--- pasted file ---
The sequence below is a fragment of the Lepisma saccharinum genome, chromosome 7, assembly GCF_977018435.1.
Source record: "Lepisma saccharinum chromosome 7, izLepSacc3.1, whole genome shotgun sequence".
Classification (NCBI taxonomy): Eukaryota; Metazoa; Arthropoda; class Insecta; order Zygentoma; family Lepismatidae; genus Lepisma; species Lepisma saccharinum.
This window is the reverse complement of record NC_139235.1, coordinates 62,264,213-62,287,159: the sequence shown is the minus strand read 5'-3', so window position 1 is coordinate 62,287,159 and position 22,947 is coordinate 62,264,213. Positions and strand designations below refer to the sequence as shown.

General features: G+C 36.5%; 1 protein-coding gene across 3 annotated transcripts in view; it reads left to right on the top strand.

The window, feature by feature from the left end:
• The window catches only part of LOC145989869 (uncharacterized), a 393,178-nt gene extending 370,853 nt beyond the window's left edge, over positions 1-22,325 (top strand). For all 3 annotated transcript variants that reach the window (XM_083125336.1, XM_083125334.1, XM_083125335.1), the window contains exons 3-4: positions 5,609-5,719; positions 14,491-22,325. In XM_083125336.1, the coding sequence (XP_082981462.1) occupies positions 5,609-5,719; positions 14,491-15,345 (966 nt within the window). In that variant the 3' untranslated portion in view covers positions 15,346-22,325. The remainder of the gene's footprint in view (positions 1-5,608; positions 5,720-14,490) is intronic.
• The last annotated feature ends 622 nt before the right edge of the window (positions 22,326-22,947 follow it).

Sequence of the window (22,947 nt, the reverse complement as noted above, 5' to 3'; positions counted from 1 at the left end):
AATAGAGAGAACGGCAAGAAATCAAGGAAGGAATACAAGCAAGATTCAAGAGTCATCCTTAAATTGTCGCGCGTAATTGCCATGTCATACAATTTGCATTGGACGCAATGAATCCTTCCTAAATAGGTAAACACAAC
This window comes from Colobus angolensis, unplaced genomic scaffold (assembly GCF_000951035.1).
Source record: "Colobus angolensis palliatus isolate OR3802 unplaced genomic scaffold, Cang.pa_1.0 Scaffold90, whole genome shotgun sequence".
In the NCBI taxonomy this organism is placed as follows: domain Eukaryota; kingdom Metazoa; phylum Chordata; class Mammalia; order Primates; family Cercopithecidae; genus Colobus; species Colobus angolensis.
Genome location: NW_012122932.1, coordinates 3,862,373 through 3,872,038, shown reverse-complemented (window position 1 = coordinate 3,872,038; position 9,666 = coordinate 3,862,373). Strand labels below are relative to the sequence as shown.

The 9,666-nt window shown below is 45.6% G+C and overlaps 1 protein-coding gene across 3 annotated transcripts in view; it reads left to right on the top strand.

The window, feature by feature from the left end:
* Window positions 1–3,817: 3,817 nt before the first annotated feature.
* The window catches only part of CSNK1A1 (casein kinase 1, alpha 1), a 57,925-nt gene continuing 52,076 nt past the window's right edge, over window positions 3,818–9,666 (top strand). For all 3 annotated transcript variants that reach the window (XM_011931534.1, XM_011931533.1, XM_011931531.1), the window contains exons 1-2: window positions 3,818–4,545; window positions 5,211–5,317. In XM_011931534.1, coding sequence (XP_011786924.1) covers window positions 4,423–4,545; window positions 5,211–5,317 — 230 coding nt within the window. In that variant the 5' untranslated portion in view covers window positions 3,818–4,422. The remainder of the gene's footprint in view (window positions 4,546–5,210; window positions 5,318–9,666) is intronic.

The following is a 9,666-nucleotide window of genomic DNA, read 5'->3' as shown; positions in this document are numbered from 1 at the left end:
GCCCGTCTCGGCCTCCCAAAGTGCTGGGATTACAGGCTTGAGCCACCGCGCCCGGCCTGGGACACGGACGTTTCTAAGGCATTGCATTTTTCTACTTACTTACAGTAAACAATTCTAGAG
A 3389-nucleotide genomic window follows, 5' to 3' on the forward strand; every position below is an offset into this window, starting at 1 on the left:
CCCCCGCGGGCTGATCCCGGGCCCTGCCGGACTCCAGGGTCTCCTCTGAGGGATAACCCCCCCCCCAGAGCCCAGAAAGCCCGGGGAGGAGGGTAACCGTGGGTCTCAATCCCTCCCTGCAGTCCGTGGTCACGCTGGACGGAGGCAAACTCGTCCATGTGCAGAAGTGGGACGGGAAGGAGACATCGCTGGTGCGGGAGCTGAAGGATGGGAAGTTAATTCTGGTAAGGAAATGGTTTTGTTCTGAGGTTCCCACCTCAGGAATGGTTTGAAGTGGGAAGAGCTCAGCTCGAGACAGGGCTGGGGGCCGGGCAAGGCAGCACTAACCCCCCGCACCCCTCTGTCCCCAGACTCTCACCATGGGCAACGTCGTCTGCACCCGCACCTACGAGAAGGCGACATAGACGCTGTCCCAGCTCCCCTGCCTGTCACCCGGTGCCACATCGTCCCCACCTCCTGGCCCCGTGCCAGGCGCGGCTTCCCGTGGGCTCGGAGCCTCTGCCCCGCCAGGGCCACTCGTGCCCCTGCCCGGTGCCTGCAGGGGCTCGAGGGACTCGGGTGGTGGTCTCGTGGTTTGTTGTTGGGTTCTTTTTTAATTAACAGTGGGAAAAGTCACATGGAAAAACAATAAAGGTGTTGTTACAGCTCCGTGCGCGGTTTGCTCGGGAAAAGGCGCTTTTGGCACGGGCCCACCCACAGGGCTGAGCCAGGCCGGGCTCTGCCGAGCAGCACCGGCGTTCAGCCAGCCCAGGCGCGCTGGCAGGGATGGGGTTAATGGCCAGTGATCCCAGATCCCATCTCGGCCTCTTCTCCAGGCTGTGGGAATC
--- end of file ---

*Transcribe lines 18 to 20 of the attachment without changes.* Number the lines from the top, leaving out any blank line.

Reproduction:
* The window catches only part of CSNK1A1 (casein kinase 1, alpha 1), a 57,925-nt gene continuing 52,076 nt past the window's right edge, over window positions 3,818–9,666 (top strand). For all 3 annotated transcript variants that reach the window (XM_011931534.1, XM_011931533.1, XM_011931531.1), the window contains exons 1-2: window positions 3,818–4,545; window positions 5,211–5,317. In XM_011931534.1, coding sequence (XP_011786924.1) covers window positions 4,423–4,545; window positions 5,211–5,317 — 230 coding nt within the window. In that variant the 5' untranslated portion in view covers window positions 3,818–4,422. The remainder of the gene's footprint in view (window positions 4,546–5,210; window positions 5,318–9,666) is intronic.

The following is a 9,666-nucleotide window of genomic DNA, read 5'->3' as shown; positions in this document are numbered from 1 at the left end:
GCCCGTCTCGGCCTCCCAAAGTGCTGGGATTACAGGCTTGAGCCACCGCGCCCGGCCTGGGACACGGACGTTTCTAAGGCATTGCATTTTTCTACTTACTTACAGTAAACAATTCTAGAG